Features: The author describes the biological manifestation of the disease, its effects on a particular group of people, and the response of medical and public health communities to the disease. There are seven chapters with comprehensive discussion of the step-by-step progression of the disease characterized fascinatingly as, "Malaria's curious career." It starts with the biology and its course in the American colonies as a preeminent frontier disease. Subsequent chapters continue with the description of medical discovery and the natural as well as scientific measures for its control. The detailed chronicle includes the description of critical factors such as socioeconomics, geography, and politics. The analysis of factors responsible for its persistence and disappearance gives valuable insights that could be used to control the disease around the world. The author has explored an unlimited amount of resources to elicit as much information as possible with vivid cartoons and pictures from the history. Although public health had an important role, the author concludes her story by saying that social construction factors had more bearing in controlling malaria in the United States than public health efforts.
Assessment: At present, the utility of this book may not be crucial in the United States. However, the insight that the history provides has enormous value for global health. This is the first time I had a chance to review a book on the historical perspectives of a disease. Despite the lack of sophisticated visuals such as graphs and tables with detailed hard data, the author has done an excellent job of making the description as explicit and thorough as possible and interesting for the reader.
Journal of Southern History - Kenneth F. Kiple

This is a fresh (and plausible) explanation for the disappearance of another southern germ of laziness, and it is presented in a study that does a fine job of packaging its findings within a richly documented historical context.

Times Literary Supplement - W.F. Bynum

Margaret Humphrey's monograph on malaria in America has a strong storyline and a well-articulated thesis. It combines modern knowledge of malaria transmission and the genetic basis of resistance with a sound appreciation of the social, geographical and cultural nuances of the disease in American history.

Nature Medicine - Allan Saul

A fascinating story of the spread of malaria through the USA following its introduction in the 17th century, through its greatest geographical coverage in the 19th century.

Southern Medical Journal - Ronald C.HamdyMDFRCPFACP

[ Malaria] is a masterpiece and is recommended reading for anyone involved in or interested in health care.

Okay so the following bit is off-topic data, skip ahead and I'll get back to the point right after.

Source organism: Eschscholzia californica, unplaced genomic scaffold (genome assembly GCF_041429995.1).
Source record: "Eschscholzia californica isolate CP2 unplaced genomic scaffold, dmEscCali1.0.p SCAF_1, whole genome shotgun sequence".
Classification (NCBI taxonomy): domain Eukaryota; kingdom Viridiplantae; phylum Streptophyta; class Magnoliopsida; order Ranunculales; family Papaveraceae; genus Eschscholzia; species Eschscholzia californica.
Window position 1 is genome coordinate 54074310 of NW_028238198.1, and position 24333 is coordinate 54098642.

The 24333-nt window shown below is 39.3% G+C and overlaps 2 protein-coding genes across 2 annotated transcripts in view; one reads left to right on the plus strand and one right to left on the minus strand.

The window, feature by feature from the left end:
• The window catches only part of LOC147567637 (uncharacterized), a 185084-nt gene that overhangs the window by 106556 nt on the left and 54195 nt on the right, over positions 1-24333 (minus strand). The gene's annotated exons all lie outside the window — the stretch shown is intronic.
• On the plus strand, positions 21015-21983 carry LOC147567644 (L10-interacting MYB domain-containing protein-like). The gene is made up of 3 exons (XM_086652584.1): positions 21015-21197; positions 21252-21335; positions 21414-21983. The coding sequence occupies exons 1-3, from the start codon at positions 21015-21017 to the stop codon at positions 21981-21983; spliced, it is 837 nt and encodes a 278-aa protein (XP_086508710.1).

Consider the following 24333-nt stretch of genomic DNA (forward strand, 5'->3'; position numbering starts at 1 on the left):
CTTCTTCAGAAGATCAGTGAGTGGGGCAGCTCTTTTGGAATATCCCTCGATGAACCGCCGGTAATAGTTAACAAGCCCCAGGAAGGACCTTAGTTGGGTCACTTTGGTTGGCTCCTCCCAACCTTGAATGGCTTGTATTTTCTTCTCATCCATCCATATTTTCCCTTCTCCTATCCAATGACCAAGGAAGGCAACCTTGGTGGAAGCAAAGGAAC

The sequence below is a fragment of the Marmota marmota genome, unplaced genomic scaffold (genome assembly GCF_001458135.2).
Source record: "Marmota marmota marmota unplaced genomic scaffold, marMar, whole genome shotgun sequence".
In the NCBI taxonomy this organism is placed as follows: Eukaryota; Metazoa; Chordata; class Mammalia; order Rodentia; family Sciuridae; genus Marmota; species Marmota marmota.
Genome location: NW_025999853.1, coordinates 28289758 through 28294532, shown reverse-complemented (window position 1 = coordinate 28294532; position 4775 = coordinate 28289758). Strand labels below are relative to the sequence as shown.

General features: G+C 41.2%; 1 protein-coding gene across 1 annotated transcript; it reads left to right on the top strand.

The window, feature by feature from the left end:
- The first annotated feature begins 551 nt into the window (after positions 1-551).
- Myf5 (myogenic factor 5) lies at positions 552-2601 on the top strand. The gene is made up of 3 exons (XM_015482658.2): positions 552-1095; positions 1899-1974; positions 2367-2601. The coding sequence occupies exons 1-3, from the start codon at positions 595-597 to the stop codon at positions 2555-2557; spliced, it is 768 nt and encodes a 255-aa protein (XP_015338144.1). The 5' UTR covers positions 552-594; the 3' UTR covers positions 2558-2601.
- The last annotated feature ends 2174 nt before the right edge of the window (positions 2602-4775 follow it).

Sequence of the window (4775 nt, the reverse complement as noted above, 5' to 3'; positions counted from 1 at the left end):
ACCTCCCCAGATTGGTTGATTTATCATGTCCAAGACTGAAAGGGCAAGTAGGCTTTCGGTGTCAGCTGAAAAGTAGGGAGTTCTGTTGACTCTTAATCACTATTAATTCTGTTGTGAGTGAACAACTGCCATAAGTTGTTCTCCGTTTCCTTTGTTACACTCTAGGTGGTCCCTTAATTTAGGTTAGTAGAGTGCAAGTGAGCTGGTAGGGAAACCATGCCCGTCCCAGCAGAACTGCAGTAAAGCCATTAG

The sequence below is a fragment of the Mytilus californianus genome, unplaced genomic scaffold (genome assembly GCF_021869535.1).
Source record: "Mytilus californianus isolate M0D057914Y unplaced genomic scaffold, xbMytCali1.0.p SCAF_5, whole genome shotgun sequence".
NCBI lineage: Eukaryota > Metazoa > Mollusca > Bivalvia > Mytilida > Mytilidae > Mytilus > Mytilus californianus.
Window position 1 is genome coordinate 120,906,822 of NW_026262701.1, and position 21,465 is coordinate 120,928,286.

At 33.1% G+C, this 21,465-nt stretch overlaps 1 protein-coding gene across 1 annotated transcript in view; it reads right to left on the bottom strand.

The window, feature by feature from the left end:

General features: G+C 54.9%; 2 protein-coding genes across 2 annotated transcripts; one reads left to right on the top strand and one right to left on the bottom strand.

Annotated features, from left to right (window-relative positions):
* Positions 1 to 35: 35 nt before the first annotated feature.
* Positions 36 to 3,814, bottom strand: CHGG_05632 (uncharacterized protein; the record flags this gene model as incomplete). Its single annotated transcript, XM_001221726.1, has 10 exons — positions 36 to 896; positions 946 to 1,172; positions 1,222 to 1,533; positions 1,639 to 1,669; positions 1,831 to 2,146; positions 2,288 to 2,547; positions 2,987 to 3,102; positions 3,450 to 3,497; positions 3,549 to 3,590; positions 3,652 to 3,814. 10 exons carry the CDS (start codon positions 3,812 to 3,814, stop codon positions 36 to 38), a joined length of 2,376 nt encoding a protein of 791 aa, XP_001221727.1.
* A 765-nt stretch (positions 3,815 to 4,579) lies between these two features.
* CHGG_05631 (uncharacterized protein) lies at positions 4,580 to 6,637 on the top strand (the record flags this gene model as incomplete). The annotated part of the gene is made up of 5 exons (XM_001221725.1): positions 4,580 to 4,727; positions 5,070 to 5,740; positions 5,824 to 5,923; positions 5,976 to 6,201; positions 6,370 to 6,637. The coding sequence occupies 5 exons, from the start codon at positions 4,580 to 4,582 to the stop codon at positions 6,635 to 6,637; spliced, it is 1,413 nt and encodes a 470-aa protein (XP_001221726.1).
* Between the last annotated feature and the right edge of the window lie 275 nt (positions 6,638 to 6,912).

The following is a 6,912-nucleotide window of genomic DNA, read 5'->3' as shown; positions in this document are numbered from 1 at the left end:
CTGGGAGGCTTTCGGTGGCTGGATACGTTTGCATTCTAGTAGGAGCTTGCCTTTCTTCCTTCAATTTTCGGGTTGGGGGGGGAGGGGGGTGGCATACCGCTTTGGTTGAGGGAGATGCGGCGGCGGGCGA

American Historical Review - Elizabeth Fee

A complex and fascinating story of the social history of malaria.

Medical History

Gracefully written, perceptive, and well-documented, it will make historians of medicine, public health, and the social history of the American South grateful for her efforts.

Journal of the History of Medicine - Leo B. Slater

Accessible to a wide audience. A great breadth and depth of research underpins each chapter.

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Product Details

ISBN-13:
9780801875991
Publisher:
Johns Hopkins University Press
Publication date:
04/30/2003
Sold by:
Barnes & Noble
Format:
NOOK Book
Pages:
208
File size:
3 MB
Age Range:
18 Years

What People are saying about this

Randall M. Packard

Margaret Humphrey's eminently readable and convincing history of malaria in the United States follows in the tradition of Erwin H. Ackerknecht's classic study, completing the story that work began by describing malaria's last stand in the southeastern United States and by carefully analyzing the factors which let to its final demise. More than an exercise in historical epidemiology, this book offers fascinating insights into scientific and popular ideas concerning disease and healing.

Todd L. Savitt

Humphreys, trained both as a physician and a historian, is uniquely qualified to tell the story of malaria in the United States. She uses her medical knowledge and her understanding of the social history of the United States, particularly of the South, to reveal malaria's previously unexplored American career. It is a story containing some unexpected twists that Humphreys reveals with thoughtfulness, elegance, and wit. She allows readers to see malaria's history from the various perspectives of physicians, patients, communities, and public health workers.

Read More